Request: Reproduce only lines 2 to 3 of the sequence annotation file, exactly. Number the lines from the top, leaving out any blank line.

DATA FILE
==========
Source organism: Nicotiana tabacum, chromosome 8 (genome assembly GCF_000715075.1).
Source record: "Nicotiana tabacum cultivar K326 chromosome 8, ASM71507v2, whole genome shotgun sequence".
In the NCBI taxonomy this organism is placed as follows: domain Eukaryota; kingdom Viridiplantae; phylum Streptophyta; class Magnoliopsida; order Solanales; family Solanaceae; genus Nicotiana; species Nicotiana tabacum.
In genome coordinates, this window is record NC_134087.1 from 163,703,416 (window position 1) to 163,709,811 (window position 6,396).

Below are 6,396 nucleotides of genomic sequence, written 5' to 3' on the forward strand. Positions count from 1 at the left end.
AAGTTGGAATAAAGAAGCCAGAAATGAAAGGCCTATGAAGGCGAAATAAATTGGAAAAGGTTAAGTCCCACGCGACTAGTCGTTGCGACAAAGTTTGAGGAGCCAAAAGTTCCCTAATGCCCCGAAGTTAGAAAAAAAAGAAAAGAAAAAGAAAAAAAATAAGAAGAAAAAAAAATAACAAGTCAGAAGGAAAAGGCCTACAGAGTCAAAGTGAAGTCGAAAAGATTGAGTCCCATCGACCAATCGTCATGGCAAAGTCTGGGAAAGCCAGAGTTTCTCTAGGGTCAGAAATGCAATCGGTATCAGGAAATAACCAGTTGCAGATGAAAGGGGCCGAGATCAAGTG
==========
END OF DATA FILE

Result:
Source record: "Nicotiana tabacum cultivar K326 chromosome 8, ASM71507v2, whole genome shotgun sequence".
In the NCBI taxonomy this organism is placed as follows: domain Eukaryota; kingdom Viridiplantae; phylum Streptophyta; class Magnoliopsida; order Solanales; family Solanaceae; genus Nicotiana; species Nicotiana tabacum.